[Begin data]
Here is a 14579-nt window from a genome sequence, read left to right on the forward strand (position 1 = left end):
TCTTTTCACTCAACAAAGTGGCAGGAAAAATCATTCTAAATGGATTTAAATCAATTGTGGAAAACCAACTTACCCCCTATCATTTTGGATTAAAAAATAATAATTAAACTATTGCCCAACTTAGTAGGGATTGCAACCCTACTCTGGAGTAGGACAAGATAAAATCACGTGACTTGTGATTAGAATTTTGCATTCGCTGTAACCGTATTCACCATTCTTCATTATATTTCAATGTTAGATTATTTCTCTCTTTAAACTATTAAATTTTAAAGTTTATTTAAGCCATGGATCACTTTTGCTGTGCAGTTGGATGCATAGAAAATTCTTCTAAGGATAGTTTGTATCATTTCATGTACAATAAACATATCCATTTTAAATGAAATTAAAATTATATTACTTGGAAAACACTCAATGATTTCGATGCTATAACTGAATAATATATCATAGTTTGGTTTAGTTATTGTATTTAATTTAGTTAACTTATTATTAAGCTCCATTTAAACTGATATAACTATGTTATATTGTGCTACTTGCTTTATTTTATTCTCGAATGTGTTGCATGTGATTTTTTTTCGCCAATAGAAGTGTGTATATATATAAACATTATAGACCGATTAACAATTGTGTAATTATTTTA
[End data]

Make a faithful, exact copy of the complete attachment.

Here is a 14579-nt window from a genome sequence, read left to right on the forward strand (position 1 = left end):
TCTTTTCACTCAACAAAGTGGCAGGAAAAATCATTCTAAATGGATTTAAATCAATTGTGGAAAACCAACTTACCCCCTATCATTTTGGATTAAAAAATAATAATTAAACTATTGCCCAACTTAGTAGGGATTGCAACCCTACTCTGGAGTAGGACAAGATAAAATCACGTGACTTGTGATTAGAATTTTGCATTCGCTGTAACCGTATTCACCATTCTTCATTATATTTCAATGTTAGATTATTTCTCTCTTTAAACTATTAAATTTTAAAGTTTATTTAAGCCATGGATCACTTTTGCTGTGCAGTTGGATGCATAGAAAATTCTTCTAAGGATAGTTTGTATCATTTCATGTACAATAAACATATCCATTTTAAATGAAATTAAAATTATATTACTTGGAAAACACTCAATGATTTCGATGCTATAACTGAATAATATATCATAGTTTGGTTTAGTTATTGTATTTAATTTAGTTAACTTATTATTAAGCTCCATTTAAACTGATATAACTATGTTATATTGTGCTACTTGCTTTATTTTATTCTCGAATGTGTTGCATGTGATTTTTTTTCGCCAATAGAAGTGTGTATATATATAAACATTATAGACCGATTAACAATTGTGTAATTATTTTA